Watching the eclipse, I can’t be the only one who was reminded of I Corinthians 13:12 (KJV): “For now we see through a glass darkly, but then face to face: now I know in part, but then shall I know as also I am known.”
Scholars believe that St. Paul was referring to seeing one’s reflection in a mirror. Mirrors of polished brass were common in Corinth, and the image was dim, requiring frequent polishing with powdered pumice in a sponge (think “Mr. Clean” Eraser!)
But from here, my mind took a metaphysical leap: we must not look directly at the sun, except through a “dark” (filtered) glass, or else we will have the retinas of our eyes burned by ultraviolet rays. We also cannot look directly at God, except through His reflections, or else we will have our human desires and understanding burned away.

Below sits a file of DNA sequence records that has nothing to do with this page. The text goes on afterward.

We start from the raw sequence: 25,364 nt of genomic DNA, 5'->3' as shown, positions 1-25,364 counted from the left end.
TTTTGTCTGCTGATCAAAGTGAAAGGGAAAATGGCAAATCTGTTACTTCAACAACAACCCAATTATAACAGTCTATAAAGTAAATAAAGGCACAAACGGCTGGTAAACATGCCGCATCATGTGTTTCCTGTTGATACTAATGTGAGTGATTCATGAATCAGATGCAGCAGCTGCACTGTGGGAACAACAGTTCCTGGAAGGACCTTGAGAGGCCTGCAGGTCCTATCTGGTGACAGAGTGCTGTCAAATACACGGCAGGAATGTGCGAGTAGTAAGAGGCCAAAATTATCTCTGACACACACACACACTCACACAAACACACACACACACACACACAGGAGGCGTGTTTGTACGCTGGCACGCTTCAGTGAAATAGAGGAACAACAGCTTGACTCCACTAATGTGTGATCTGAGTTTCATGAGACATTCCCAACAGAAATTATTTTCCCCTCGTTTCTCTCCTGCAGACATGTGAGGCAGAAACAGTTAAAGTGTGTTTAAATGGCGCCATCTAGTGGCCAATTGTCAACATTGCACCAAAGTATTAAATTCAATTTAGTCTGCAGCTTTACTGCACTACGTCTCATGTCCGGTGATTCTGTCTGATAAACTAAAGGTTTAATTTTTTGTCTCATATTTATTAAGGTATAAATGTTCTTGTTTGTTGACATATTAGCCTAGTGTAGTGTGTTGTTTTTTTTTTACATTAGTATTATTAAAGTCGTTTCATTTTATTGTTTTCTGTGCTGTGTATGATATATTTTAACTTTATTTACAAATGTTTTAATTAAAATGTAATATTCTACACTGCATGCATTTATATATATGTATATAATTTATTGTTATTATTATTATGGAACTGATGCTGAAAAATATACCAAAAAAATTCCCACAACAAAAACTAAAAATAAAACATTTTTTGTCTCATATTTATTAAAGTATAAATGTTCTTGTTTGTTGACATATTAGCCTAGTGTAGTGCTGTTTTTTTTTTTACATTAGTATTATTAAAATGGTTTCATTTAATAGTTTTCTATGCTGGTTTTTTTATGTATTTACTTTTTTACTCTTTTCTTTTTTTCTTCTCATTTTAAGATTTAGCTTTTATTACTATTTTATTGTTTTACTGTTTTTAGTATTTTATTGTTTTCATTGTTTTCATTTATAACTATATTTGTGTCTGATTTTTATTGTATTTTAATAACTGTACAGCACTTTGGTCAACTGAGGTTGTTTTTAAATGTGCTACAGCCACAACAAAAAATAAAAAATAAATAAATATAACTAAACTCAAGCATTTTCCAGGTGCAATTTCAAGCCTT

There is, however, one point during the eclipse when we can take off the glasses and gaze directly at the completely occluded sun. At that point, there is total darkness, and the heavens may be filled with stars that are hidden by the light of day. This is a solemn, awe-inspiring moment, and one can understand why early mankind may have feared that the world was ending. The air around us cools; the animals are quiet. But after a short time, the light begins to appear again, and somehow we feel different, renewed…
Is this not like the moment of death? It is at that moment of total occlusion that we may look directly at the face of God, our humanity burned away and discarded, and emerge into the light again in a new form.